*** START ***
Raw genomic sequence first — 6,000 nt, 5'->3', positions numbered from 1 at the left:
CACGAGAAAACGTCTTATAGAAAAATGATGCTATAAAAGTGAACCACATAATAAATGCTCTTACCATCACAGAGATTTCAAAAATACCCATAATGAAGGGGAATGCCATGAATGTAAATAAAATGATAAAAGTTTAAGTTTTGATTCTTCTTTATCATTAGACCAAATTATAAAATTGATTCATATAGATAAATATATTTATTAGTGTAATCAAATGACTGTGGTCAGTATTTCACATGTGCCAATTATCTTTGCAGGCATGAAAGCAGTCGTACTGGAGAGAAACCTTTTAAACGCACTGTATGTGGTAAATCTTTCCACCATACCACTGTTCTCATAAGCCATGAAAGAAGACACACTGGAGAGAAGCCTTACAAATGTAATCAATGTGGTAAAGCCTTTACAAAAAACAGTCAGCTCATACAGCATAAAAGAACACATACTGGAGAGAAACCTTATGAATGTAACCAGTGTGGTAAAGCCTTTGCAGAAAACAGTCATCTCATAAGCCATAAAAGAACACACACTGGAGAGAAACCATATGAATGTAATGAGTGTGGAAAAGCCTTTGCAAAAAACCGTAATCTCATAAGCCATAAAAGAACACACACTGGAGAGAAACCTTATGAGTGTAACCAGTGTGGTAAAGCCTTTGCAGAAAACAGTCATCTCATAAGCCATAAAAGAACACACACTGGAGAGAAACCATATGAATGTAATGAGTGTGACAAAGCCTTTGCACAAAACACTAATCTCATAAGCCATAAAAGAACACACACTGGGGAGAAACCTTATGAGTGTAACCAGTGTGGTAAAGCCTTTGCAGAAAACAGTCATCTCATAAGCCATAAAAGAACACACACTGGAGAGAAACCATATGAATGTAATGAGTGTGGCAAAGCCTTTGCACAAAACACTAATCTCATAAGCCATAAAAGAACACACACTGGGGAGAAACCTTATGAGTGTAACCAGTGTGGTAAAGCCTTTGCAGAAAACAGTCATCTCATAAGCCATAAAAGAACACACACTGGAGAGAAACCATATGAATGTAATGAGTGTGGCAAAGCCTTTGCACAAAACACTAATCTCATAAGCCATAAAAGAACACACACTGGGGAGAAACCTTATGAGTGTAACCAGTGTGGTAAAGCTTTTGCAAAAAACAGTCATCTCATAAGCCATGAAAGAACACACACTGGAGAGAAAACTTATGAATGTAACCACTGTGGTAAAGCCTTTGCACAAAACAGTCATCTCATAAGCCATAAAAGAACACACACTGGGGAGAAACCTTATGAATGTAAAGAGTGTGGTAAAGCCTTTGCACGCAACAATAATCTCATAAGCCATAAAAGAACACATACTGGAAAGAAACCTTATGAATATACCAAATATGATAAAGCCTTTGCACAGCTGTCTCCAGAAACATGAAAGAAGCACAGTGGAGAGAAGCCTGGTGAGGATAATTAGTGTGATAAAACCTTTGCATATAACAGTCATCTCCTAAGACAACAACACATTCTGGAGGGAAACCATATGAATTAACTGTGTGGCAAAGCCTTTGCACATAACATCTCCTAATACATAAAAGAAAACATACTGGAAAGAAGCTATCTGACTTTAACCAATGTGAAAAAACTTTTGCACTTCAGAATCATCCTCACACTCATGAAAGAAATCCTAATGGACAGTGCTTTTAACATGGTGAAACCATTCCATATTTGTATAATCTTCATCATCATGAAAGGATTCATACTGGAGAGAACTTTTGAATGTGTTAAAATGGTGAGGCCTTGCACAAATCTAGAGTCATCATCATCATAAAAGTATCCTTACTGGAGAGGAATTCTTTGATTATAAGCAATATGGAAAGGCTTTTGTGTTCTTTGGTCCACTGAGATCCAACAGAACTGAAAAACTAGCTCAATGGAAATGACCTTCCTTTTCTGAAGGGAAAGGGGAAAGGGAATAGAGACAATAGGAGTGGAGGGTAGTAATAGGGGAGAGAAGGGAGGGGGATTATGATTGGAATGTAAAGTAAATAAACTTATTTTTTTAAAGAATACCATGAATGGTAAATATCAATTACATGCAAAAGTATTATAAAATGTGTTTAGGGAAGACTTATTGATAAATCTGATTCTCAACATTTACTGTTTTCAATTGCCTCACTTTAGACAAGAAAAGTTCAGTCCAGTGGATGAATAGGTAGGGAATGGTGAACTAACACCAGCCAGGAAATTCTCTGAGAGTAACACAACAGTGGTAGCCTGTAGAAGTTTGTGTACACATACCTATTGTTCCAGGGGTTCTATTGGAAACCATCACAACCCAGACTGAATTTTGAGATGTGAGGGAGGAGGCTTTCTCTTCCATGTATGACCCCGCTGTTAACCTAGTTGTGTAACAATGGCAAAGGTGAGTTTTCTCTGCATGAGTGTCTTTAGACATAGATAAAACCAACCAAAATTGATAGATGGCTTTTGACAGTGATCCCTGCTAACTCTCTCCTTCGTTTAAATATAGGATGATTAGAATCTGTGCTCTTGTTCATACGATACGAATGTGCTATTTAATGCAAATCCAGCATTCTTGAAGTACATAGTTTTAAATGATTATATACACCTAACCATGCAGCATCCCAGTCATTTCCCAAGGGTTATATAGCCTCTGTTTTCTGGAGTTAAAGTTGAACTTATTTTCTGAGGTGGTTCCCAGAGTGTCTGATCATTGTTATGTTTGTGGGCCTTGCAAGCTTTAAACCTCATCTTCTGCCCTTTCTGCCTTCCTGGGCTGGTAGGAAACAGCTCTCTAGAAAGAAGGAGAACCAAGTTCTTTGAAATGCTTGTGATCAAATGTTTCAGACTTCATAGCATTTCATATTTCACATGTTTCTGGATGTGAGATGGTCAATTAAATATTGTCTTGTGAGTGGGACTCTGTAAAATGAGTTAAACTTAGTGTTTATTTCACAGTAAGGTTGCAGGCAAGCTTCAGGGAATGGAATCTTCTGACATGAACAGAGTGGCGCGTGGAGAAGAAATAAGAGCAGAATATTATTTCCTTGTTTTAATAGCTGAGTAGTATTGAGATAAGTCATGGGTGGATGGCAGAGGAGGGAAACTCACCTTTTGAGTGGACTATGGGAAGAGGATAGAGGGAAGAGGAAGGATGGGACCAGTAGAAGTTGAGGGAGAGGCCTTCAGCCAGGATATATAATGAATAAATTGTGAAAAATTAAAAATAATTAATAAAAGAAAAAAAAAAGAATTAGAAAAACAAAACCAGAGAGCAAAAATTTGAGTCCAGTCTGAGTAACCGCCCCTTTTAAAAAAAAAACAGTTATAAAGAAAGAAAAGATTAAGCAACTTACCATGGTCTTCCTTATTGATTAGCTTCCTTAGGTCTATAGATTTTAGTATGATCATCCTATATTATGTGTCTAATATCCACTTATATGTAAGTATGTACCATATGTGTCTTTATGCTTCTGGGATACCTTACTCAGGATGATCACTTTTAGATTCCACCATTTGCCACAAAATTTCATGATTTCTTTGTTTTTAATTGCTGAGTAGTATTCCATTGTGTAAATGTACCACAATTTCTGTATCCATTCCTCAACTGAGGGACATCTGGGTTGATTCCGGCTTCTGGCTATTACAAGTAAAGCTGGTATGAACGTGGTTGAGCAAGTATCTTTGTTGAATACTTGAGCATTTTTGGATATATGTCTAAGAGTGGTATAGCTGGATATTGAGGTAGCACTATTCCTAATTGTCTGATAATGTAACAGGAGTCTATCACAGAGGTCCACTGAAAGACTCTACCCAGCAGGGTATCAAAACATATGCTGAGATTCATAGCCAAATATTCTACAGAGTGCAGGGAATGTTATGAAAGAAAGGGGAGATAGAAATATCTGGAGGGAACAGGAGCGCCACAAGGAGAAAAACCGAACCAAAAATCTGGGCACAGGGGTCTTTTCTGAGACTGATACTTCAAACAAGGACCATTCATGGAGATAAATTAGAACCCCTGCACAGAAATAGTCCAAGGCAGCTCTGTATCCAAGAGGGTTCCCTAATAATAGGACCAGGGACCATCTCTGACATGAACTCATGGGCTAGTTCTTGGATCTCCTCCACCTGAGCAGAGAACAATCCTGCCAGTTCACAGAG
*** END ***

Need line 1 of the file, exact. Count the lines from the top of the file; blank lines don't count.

Raw genomic sequence first — 6,000 nt, 5'->3', positions numbered from 1 at the left: